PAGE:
News | Features
19 Jun 2021 6:42
NZCity News
NZCity CalculatorReturn to NZCity

  • Start Page
  • Personalise
  • Sport
  • Weather
  • Finance
  • Shopping
  • Jobs
  • Horoscopes
  • Lotto Results
  • Photo Gallery
  • Site Gallery
  • TVNow
  • Dating
  • SearchNZ
  • NZSearch
  • RugbyLeague
  • Make Home
  • About NZCity
  • Contact NZCity
  • Your Privacy
  • Advertising
  • Login
  • Join for Free

  •   Home > News > Business > Features

    Good Fairy Turbocharges Lower Income People's Savings

    You're struggling on a low income, as a part-time or full-time worker. All this talk about saving is fine for those making plenty, but you feel you can't spare anything. Fair enough.

    Enter the Good Fairy. "How about a deal?" she says. "If you can set aside just a few dollars a week, I will multiply your savings five-fold, eight-fold, thirteen-fold – the lower your income the more I will boost your savings. It will really help you get ahead in the long term. Interested?"

    While not everyone sees the government as a Good Fairy, the fact is that when the KiwiSaver minimum employee contribution drops from 4 per cent to 2 per cent on April 1, lower income people will see their savings boosted hugely in their first year in the scheme.

    After the first year, it's not quite so good. The savings for people earning less than $52,150 a year will be "merely" tripled. But that's still great. Three times as much going in means three times as much in savings at the other end. Where you might have saved $30,000, you will save $90,000. Where you might have saved half a million dollars over many years, you will save one and a half million.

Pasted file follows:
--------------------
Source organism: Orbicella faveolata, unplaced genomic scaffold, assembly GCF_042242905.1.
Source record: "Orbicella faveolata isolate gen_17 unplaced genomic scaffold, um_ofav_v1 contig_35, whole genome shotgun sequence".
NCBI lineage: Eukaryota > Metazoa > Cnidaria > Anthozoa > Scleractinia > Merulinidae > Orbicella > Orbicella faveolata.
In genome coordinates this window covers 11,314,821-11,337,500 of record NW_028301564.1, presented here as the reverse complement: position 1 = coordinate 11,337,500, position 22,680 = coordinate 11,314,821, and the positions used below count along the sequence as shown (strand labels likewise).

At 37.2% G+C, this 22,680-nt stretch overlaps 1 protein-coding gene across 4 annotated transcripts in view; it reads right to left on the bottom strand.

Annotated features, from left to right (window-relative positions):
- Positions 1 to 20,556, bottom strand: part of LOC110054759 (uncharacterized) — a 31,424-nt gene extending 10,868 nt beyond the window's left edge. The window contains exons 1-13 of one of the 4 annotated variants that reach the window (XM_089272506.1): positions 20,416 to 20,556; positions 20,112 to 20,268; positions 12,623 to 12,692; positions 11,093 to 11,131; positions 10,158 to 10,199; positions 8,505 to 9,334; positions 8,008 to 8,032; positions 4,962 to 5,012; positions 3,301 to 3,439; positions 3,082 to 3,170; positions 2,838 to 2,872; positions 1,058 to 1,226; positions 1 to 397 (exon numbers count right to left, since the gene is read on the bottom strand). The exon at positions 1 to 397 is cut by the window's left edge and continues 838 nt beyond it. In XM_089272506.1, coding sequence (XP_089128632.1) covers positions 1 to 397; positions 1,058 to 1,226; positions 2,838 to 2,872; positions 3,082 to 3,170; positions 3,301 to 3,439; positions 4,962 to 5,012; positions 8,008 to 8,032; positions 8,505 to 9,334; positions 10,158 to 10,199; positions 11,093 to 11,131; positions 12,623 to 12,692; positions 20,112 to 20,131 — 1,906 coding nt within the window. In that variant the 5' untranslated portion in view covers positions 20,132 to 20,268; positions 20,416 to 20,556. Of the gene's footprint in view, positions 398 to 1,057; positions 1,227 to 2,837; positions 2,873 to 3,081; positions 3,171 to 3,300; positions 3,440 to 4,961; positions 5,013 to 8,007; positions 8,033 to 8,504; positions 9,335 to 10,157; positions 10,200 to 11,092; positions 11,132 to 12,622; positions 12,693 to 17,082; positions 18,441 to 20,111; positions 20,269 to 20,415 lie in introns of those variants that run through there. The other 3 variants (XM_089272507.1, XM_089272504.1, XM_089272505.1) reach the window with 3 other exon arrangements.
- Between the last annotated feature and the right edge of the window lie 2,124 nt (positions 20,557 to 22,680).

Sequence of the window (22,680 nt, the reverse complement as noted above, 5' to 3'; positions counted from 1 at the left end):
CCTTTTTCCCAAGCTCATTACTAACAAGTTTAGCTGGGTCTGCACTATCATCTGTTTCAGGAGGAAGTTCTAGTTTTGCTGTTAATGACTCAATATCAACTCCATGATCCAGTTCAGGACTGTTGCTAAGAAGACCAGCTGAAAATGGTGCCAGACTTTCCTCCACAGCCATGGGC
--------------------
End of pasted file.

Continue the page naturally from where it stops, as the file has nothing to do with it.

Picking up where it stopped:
Nevertheless, you might feel reluctant to commit to saving for many years. And you don't have to. After your first 12 months in KiwiSaver you can take a contributions holiday for five years, and then keep renewing the holiday until retirement, if you wish.

    So it's silly not get in, at least for the first year, when the KiwiSaver 'multiplier' is extraordinarily powerful. Here's how it will work after April 1:

    • If you earn $5,000, you contribute 2 per cent, or $100 a year – less than $2 a week. Your employer contributes the same 2 per cent, or $100. And the government puts in the $1,000 kick-start as well as matching your contribution with a $100 tax credit. Total contributions are $1,300 – or thirteen times the $100 you contributed.

    • If you earn $10,000, you contribute $200 a year – less than $4 a week. Your employer also contributes $200, and the government puts in $1,000 plus a $200 tax credit. Total contributions are $1,600 – or eight times your $100.

    • As your income rises, the multiplier reduces. But at $50,000 it's still pretty good. You contribute $1,000 a year – less than $20 a week. Your employer also contributes $1,000, and the government puts in the $1,000 kick-start plus another $1,000 tax credit. Total contributions are $4,000 – or four times your $1,000.